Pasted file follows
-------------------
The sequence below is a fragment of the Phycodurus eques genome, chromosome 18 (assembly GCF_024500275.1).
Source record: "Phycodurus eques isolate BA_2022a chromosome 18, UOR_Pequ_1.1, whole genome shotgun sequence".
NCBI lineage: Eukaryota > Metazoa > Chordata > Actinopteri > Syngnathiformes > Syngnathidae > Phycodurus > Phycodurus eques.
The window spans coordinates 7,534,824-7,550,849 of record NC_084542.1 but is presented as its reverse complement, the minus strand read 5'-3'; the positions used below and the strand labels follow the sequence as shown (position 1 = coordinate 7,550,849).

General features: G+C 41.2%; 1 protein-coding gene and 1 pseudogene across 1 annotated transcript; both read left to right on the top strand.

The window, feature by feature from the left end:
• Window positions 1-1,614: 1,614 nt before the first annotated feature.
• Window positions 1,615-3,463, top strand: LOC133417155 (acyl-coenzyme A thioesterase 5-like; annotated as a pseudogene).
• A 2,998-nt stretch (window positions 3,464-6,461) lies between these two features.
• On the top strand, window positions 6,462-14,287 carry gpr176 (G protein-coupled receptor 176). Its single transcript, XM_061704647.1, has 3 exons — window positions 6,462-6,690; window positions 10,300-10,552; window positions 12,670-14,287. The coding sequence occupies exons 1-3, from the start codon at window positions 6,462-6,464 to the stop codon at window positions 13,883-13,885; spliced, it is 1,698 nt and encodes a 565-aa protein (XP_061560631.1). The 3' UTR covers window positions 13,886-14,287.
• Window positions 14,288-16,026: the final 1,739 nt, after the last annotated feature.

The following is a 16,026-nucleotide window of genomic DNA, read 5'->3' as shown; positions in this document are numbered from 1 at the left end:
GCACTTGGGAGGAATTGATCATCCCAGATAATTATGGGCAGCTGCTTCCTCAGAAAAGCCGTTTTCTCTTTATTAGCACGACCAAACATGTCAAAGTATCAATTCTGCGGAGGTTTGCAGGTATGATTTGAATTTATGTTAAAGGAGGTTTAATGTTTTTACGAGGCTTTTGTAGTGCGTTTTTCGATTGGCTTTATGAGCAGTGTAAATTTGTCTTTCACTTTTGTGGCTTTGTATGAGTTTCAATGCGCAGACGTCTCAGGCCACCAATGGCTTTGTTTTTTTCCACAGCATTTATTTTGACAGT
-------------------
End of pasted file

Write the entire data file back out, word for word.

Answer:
The sequence below is a fragment of the Phycodurus eques genome, chromosome 18 (assembly GCF_024500275.1).
Source record: "Phycodurus eques isolate BA_2022a chromosome 18, UOR_Pequ_1.1, whole genome shotgun sequence".
NCBI lineage: Eukaryota > Metazoa > Chordata > Actinopteri > Syngnathiformes > Syngnathidae > Phycodurus > Phycodurus eques.
The window spans coordinates 7,534,824-7,550,849 of record NC_084542.1 but is presented as its reverse complement, the minus strand read 5'-3'; the positions used below and the strand labels follow the sequence as shown (position 1 = coordinate 7,550,849).

General features: G+C 41.2%; 1 protein-coding gene and 1 pseudogene across 1 annotated transcript; both read left to right on the top strand.

The window, feature by feature from the left end:
• Window positions 1-1,614: 1,614 nt before the first annotated feature.
• Window positions 1,615-3,463, top strand: LOC133417155 (acyl-coenzyme A thioesterase 5-like; annotated as a pseudogene).
• A 2,998-nt stretch (window positions 3,464-6,461) lies between these two features.
• On the top strand, window positions 6,462-14,287 carry gpr176 (G protein-coupled receptor 176). Its single transcript, XM_061704647.1, has 3 exons — window positions 6,462-6,690; window positions 10,300-10,552; window positions 12,670-14,287. The coding sequence occupies exons 1-3, from the start codon at window positions 6,462-6,464 to the stop codon at window positions 13,883-13,885; spliced, it is 1,698 nt and encodes a 565-aa protein (XP_061560631.1). The 3' UTR covers window positions 13,886-14,287.
• Window positions 14,288-16,026: the final 1,739 nt, after the last annotated feature.

The following is a 16,026-nucleotide window of genomic DNA, read 5'->3' as shown; positions in this document are numbered from 1 at the left end:
GCACTTGGGAGGAATTGATCATCCCAGATAATTATGGGCAGCTGCTTCCTCAGAAAAGCCGTTTTCTCTTTATTAGCACGACCAAACATGTCAAAGTATCAATTCTGCGGAGGTTTGCAGGTATGATTTGAATTTATGTTAAAGGAGGTTTAATGTTTTTACGAGGCTTTTGTAGTGCGTTTTTCGATTGGCTTTATGAGCAGTGTAAATTTGTCTTTCACTTTTGTGGCTTTGTATGAGTTTCAATGCGCAGACGTCTCAGGCCACCAATGGCTTTGTTTTTTTCCACAGCATTTATTTTGACAGT